). Mutation analysis showed that dsRNAs with mismatches between dsRNA and targeted promoter sequences retained the ability to induce gene expression,20,21
indicating that RNAa does not require perfect complementarity between the guide RNA and target sequences, a feature reminiscent of miRNA targeting mRNA sequence. This observation led to the hypothesis that endogenously expressed miRNAs might also trigger RNAa. We supported this notion by identifying miR-373 as the first example of a promoter-targeting miRNA in human cells7
(). We showed that miR-373 can readily activate E-Cadherin (CDH1) and cold-shock domain-containing protein C2 (CSDC2), which contain putative miR-373 target sites with at least 80% sequence complementarity in their promoters. Furthermore, gene activation by miR-373 is Dicer dependent and involves recruitment of RNAP II at the target promoter.
Table 1. Promoter-targeting miRNAs
Kim et al.8
subsequently reported another promoter-targeting miRNA, miR-320. Computational analysis revealed that miR-320 is among one of the 9 mature miRNAs which exhibited perfect sequence complementarity with gene promoters and is transcribed from the promoter of POLR3D gene. miR-320 levels correlated inversely with POLR3D expression in different tissues examined and transfection of miR-320 mimics induced gene silencing of POLR3D, implying that miR-320 targets the promoter of POLR3D and directs transcriptional gene silencing (TGS) of POLR3D in cis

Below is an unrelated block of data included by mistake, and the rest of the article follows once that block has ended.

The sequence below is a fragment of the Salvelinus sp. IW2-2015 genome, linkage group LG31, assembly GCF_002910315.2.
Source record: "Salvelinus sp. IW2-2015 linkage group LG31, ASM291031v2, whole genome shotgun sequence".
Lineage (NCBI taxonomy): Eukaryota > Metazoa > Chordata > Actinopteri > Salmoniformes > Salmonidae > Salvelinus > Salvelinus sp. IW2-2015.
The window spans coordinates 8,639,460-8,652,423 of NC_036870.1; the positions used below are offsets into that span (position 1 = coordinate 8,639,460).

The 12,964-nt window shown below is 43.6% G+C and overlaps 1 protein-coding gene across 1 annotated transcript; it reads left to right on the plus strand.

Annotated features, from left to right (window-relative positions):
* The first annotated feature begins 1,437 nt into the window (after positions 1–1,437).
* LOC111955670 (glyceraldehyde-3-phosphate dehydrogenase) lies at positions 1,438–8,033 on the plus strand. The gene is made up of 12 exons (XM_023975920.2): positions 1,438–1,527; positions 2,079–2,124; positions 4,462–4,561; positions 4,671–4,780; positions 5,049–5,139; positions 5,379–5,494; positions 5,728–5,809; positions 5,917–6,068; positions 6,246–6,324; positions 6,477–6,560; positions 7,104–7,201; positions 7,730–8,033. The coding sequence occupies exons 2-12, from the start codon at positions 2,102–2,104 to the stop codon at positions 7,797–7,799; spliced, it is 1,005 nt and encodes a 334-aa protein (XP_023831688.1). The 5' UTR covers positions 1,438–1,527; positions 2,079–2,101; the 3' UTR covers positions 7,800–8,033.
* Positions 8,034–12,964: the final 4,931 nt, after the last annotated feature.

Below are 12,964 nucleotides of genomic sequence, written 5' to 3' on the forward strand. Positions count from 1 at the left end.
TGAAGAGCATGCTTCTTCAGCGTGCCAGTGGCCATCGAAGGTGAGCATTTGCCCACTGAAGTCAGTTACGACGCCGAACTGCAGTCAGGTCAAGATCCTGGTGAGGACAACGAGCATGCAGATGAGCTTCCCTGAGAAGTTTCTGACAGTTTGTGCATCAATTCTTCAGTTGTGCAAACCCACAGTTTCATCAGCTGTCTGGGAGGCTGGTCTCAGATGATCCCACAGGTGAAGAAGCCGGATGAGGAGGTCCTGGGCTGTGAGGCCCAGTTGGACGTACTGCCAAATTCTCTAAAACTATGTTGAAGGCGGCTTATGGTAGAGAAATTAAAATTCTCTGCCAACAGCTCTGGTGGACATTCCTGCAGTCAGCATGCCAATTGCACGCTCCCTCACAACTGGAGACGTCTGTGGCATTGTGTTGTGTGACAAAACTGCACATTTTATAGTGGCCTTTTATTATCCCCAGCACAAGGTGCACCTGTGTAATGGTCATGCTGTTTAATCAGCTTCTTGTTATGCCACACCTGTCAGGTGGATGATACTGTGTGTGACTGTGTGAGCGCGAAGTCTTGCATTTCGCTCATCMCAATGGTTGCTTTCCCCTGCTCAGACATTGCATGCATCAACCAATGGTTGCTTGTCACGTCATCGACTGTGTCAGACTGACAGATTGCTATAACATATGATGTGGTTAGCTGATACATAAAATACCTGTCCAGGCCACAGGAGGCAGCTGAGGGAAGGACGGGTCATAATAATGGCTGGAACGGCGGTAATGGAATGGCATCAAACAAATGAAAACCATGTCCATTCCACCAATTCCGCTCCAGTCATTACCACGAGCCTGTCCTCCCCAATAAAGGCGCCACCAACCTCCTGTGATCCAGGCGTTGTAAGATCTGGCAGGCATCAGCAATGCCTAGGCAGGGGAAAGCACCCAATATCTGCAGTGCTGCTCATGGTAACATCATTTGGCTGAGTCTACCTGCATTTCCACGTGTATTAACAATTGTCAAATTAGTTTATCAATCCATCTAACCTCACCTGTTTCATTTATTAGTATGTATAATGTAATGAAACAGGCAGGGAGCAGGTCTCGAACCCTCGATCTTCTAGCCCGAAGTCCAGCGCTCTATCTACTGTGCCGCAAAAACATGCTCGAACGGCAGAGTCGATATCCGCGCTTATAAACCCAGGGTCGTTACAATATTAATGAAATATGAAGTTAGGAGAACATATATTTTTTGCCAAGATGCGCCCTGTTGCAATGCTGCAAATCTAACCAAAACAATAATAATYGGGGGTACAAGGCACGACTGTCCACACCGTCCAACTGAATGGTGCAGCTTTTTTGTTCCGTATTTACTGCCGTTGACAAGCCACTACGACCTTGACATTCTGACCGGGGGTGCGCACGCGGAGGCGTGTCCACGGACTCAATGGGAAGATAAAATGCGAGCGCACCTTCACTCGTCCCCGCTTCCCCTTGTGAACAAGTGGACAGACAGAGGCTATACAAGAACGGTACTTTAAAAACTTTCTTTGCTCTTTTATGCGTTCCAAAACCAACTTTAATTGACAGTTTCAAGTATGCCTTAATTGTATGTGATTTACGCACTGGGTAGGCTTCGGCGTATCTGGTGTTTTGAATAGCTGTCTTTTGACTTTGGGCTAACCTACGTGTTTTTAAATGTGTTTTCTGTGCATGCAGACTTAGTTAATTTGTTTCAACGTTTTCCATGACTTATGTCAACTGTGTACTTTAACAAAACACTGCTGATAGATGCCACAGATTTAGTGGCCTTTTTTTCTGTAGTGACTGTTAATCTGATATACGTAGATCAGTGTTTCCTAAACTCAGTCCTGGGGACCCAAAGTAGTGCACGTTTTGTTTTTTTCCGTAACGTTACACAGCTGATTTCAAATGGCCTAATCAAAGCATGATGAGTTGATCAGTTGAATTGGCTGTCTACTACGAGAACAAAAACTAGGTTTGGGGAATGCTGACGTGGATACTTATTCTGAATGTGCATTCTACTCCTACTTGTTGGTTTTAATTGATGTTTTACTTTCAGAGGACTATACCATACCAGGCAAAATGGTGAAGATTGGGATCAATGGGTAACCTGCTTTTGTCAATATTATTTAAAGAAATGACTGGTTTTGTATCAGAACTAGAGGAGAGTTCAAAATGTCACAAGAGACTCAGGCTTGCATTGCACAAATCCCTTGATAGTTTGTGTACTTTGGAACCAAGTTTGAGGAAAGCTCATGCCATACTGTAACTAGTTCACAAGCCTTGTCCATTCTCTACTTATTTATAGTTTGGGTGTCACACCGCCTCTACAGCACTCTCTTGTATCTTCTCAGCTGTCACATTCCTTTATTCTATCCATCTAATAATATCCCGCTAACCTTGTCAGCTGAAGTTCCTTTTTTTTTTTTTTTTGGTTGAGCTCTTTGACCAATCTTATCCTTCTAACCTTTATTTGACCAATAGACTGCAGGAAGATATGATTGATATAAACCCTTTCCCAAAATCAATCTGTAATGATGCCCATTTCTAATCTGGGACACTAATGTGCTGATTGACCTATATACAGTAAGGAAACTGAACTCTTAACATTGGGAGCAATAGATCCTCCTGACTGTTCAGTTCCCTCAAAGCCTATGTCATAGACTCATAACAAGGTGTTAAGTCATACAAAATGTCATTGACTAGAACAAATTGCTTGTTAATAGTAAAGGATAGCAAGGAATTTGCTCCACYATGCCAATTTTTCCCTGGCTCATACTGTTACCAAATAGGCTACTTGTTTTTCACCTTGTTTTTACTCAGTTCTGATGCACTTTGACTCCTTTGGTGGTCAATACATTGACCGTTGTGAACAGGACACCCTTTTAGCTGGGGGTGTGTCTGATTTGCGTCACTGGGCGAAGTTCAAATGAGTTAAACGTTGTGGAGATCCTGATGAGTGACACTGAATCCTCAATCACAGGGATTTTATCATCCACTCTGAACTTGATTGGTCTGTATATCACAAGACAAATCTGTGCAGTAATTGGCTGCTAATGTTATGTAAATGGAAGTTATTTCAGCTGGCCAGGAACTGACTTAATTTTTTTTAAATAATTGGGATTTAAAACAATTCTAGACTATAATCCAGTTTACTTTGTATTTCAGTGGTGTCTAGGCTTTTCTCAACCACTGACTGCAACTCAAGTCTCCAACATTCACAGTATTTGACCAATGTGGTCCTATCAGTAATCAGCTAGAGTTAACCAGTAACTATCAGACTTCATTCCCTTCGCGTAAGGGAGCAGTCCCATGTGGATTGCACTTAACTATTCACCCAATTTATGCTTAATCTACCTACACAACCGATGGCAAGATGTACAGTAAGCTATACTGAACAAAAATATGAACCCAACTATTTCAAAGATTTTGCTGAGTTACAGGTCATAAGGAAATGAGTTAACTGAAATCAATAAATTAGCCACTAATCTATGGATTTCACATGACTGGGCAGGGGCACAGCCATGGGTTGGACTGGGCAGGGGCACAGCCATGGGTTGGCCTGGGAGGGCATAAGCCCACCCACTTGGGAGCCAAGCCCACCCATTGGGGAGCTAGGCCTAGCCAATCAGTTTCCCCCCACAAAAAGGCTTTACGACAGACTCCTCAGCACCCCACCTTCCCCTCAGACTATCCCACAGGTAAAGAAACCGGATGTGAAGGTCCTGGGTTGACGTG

(). Following transfection of miR-320, enrichment of Ago1 and H3K27me3 was observed at the POLR3D promoter. mR-320 also induced enrichment of EZH2, a histone methyltransferase, suggesting miR-320 mediated TGS of POLR3D associated with epigenetic changes.
Very recently, Younger et al.5
identified multiple exogenous miRNA mimics (miR-423-5p, miR-372, miR-373, miR-520c-3p) that inhibit the expression of progesterone receptor (PR), a locus well-characterized for small RNA mediated gene regulation (). Consistent with their previous reports using perfectly matched dsRNAs, they showed that TGS at the PR promoter mediated by miR-423-5p in trans is associated with recruitment of Ago2 to a non-coding RNA (ncRNA) transcript transcribed from the PR promoter. Similar to miR-373 which targets multiple promoters for transcriptional regulation,7
miR-423-5p can target additional genes which bear its targets within their promoters (). An increase in H3K9me2 was detected at the PR promoter, again, suggesting that epigenetic changes were associated with miRNA-induced TGS ().
The authors also evaluated the endogenous functions of miR-423-5p in PR regulation. However, they were unable to detect changes in PR gene expression following the expression of antisense RNAs against miR-423-5p in the two cell lines used in this study. The use of exogenous miRNA mimics allowed for proof-of-principle demonstration for small RNA-mediated gene regulation studies at the well-characterized PR locus. However, due to the lack of functional evidence of miR-423-5p, the endogenous functions of this miRNA in mediating TGS still needs to be further examined in other cell types and/or other physiological conditions.